Based on the title of its lead single (“Going Home”), you might expect Old Ideas to be a very somber, reflective record –- one of the sorts that Johnny Cash was recording in his final years, when he embraced the fact that he was nearing the end of his life and created some of his most frail, heartbreaking work, literally singing from his deathbed at one point. But there’s still cynicism seeping through Cohen’s disaffected voice, which, though it never lent itself to traditional vocals, is now more than ever a soft, hoarse whisper, at times seeming to lose itself beneath the crest of the rhythm section.
As wonderful a lyricist as he may be, Cohen’s records over the course of the past two decades or so have suffered somewhat (some might say largely) due to garish production qualities — awkwardly loud, outdated synth keyboards; an over-reliance on misplaced, cheesy backing vocals, etc. None of this detracted from the strength of his lyricism, which has never wavered; he’s one of our finest poets — but the music itself hasn’t been uniformly excellent since perhaps the late ‘70s. And for an artist who has only released 12 studio albums, it means most fans find it easier to agree upon the highlights of his discography, unlike, say, a Dylan, Young, Springsteen or Waits whose quality – and style – of songwriting has fluctuated considerably over the years.
It’s nice to report, then, that Old Ideas is probably Cohen’s finest album since 1988’s I’m Your Man, which is where Cohen’s love for synth effects was perhaps at its most tolerable. Reading a review of Old Ideas on a UK music site, a journalist – whose name I either will not reveal or cannot recall – complained that Cohen never writes memorable melodies, and that the record suffers for it. I disagree. Sure, Cohen isn’t going to be climbing up the pop single charts any time soon, but this batch of songs contains some of his better melodies in many years. I’d say half are memorable, and half simply fit in stride with the rest of the album; you might not immediately go back to them, but thematically and musically they just feel appropriate.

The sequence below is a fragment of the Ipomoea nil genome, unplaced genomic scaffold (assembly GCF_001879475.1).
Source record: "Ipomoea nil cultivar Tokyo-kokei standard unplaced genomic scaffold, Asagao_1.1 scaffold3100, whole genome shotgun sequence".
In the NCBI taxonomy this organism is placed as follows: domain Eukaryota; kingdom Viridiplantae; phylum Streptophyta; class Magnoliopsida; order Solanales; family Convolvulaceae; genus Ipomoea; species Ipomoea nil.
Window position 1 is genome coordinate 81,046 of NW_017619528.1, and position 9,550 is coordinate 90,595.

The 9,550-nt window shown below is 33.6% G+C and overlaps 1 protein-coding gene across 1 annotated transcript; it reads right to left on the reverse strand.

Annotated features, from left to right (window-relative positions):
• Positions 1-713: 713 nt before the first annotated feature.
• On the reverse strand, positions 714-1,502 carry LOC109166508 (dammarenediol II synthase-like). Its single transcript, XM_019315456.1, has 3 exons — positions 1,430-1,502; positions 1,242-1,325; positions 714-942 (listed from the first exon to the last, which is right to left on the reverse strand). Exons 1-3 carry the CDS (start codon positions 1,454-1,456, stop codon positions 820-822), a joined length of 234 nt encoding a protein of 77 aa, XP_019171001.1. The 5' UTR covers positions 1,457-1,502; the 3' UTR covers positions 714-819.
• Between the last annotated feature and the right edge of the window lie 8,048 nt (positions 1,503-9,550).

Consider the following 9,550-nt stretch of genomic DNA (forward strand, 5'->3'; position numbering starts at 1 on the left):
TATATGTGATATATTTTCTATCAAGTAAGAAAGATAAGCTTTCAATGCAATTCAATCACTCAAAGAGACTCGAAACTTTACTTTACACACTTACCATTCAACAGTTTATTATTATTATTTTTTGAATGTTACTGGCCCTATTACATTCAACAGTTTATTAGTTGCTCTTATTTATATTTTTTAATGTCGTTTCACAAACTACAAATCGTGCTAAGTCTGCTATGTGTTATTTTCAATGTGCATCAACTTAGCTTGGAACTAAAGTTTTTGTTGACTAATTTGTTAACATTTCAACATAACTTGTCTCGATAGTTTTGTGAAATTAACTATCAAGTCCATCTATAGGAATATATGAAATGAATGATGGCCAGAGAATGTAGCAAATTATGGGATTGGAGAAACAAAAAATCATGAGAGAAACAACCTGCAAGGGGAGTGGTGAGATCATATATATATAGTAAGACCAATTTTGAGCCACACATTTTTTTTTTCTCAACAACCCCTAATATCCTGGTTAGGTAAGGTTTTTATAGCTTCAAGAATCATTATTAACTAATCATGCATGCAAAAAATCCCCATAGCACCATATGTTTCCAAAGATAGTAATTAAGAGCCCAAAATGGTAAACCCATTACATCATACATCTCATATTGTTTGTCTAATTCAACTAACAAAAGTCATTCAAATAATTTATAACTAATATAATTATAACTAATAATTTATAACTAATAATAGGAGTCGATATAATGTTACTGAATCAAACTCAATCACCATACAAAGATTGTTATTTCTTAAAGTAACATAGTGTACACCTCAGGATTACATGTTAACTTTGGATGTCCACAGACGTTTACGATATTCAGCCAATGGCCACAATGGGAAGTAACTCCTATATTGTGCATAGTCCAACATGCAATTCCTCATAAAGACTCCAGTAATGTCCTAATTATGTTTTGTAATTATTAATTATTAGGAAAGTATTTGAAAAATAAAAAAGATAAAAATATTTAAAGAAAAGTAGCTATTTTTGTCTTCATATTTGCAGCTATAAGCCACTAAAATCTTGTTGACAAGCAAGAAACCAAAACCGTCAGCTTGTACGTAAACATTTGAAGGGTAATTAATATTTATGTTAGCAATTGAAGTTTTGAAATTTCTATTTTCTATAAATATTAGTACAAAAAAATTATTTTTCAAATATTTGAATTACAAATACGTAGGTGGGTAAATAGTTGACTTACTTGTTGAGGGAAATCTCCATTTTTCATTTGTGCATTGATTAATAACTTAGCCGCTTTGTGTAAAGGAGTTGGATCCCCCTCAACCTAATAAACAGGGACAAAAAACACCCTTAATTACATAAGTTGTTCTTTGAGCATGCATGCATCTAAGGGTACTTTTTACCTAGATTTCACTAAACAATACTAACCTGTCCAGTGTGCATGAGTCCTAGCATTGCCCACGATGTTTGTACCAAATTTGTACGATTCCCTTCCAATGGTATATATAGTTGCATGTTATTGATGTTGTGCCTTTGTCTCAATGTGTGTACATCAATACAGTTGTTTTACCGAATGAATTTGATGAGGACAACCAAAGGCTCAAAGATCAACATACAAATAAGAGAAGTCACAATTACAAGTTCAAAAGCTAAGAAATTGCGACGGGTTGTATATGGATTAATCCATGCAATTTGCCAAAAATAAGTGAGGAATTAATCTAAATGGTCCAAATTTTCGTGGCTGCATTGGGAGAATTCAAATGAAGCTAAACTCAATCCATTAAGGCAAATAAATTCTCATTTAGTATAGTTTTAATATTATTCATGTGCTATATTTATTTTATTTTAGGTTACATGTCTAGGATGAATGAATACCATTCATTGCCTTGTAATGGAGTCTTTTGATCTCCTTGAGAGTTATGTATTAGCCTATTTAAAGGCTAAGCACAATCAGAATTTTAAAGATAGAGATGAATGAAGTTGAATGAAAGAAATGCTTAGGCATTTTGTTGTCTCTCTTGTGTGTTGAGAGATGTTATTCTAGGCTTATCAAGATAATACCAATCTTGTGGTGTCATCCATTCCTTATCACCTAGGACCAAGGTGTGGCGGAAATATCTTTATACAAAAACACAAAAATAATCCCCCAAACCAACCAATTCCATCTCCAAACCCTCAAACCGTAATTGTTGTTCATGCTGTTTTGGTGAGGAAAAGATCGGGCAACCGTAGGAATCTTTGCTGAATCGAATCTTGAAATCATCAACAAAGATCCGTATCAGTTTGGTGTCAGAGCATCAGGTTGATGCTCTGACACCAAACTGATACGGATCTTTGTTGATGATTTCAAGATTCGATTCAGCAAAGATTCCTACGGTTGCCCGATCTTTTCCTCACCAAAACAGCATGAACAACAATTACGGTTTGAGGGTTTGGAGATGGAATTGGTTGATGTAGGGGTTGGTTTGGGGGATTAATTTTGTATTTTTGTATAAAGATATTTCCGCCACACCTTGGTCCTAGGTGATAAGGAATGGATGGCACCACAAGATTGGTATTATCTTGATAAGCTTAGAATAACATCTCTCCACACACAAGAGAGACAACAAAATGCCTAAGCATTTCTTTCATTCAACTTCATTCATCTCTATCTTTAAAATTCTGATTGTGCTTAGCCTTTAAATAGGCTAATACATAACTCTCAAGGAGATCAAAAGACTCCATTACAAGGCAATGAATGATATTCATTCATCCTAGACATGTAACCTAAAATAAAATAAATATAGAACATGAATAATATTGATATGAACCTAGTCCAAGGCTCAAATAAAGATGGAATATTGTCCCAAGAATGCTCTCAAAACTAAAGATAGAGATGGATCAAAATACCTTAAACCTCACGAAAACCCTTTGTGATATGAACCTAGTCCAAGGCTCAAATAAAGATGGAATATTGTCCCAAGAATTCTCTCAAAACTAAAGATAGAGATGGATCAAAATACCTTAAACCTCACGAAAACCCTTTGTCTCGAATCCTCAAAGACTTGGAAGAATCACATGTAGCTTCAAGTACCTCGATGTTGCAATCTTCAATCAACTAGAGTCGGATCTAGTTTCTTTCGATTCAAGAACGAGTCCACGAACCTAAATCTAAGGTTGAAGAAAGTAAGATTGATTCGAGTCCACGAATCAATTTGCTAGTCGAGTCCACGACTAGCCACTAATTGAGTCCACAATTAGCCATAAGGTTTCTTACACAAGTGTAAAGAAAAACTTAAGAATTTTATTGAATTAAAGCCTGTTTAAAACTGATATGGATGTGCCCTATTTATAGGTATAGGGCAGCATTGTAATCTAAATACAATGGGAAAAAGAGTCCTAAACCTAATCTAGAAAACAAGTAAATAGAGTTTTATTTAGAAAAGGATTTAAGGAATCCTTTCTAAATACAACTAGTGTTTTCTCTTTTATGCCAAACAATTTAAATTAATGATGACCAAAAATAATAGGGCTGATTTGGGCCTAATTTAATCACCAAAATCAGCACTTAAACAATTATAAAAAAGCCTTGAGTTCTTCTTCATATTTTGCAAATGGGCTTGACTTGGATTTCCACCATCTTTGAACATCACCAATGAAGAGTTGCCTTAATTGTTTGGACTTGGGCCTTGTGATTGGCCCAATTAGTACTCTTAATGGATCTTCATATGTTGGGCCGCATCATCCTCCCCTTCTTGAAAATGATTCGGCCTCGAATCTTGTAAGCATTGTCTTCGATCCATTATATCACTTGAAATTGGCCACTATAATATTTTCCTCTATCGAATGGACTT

“Going Home” was a great choice for a first single: it’s strangely, beautifully haunting. “Amen,” not unlike “Hallelujah,” appropriates a religious connotation but contains some incredibly dark, cynical lines (“Tell me again when I’m clean and I’m sober / Tell me again when I’ve seen through the horror,” he croaks). The warm orchestration and church organs of “Show Me the Place” support one of the sadder songs I’ve heard lately. On “Darkness,” which musically actually sounds very much like recent Dylan, he sings “The present’s not so pleasant / Just a lot of things to do / I thought the past would last me / But the darkness got that too.” A few verses later he follows this with: “I don’t smoke no cigarette / I don’t drink no alcohol / I ain’t had no loving yet / But that’s always been your call / And nothing but the darkness / Makes any sense to me at all.” There’s bitterness behind his delivery of these lyrics that makes them seem incredibly spiteful rather than sad. In other words: classic Cohen, only maybe just a little darker than usual.
Sparked by something of a pop cultural resurgence in recent years – the documentary and buzzed-about live shows certainly helped – Leonard Cohen is at his most relevant, as a musician, in many years. I began this review by stating that this isn’t the autumnal record its title may imply, and that is partially true: Cohen is certainly aware of his mortality here, but approaches it with his typically sardonic wit. Old Ideas is not the man’s latter-day masterpiece but its title is as bluntly honest as any you’ll see this year, in more ways than one.
Plugging away since 1999, The National finally hit mainstream success with the release of their 2010 album High Violet. Of course, this entailed their first world tour, but in the new documentary Mistaken For Strangers, it’s only the backdrop for the relationship between lead singer Matt Berninger and his younger brother Tom, who had no idea that these short videos he was shooting would turn into a public document of their troubled, if still loving brotherhood.
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